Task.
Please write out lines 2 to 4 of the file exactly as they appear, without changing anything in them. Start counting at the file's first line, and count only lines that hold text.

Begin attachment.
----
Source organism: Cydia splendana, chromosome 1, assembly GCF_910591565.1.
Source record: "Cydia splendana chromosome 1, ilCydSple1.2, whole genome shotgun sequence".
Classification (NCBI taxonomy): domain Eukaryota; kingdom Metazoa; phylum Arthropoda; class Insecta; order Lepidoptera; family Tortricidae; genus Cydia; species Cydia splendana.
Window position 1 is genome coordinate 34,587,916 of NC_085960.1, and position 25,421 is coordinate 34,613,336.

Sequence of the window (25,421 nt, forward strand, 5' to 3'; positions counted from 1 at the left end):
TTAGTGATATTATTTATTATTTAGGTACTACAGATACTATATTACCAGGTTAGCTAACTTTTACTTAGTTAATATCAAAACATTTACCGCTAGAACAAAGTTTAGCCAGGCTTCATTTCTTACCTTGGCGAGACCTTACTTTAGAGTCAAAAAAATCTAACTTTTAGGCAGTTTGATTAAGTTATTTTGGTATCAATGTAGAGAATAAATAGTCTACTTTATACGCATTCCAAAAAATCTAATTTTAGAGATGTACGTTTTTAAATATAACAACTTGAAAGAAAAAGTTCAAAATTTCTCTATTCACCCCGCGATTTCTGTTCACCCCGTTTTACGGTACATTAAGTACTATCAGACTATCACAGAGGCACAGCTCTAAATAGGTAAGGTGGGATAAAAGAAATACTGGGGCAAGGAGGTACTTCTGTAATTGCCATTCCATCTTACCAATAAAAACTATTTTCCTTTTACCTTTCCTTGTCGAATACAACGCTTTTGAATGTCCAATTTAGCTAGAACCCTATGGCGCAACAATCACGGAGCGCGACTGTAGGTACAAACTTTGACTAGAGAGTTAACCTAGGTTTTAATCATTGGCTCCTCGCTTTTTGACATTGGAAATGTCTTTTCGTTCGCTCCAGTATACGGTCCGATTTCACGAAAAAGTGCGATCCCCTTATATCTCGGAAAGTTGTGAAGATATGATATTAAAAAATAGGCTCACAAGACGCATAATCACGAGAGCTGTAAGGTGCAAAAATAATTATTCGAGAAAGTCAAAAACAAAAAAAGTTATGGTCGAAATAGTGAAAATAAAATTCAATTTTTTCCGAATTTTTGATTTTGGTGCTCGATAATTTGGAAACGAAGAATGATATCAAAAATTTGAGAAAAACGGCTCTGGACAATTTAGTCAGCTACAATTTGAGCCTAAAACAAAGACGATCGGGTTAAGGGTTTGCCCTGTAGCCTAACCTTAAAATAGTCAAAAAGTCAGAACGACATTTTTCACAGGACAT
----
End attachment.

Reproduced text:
Source record: "Cydia splendana chromosome 1, ilCydSple1.2, whole genome shotgun sequence".
Classification (NCBI taxonomy): domain Eukaryota; kingdom Metazoa; phylum Arthropoda; class Insecta; order Lepidoptera; family Tortricidae; genus Cydia; species Cydia splendana.
Window position 1 is genome coordinate 34,587,916 of NC_085960.1, and position 25,421 is coordinate 34,613,336.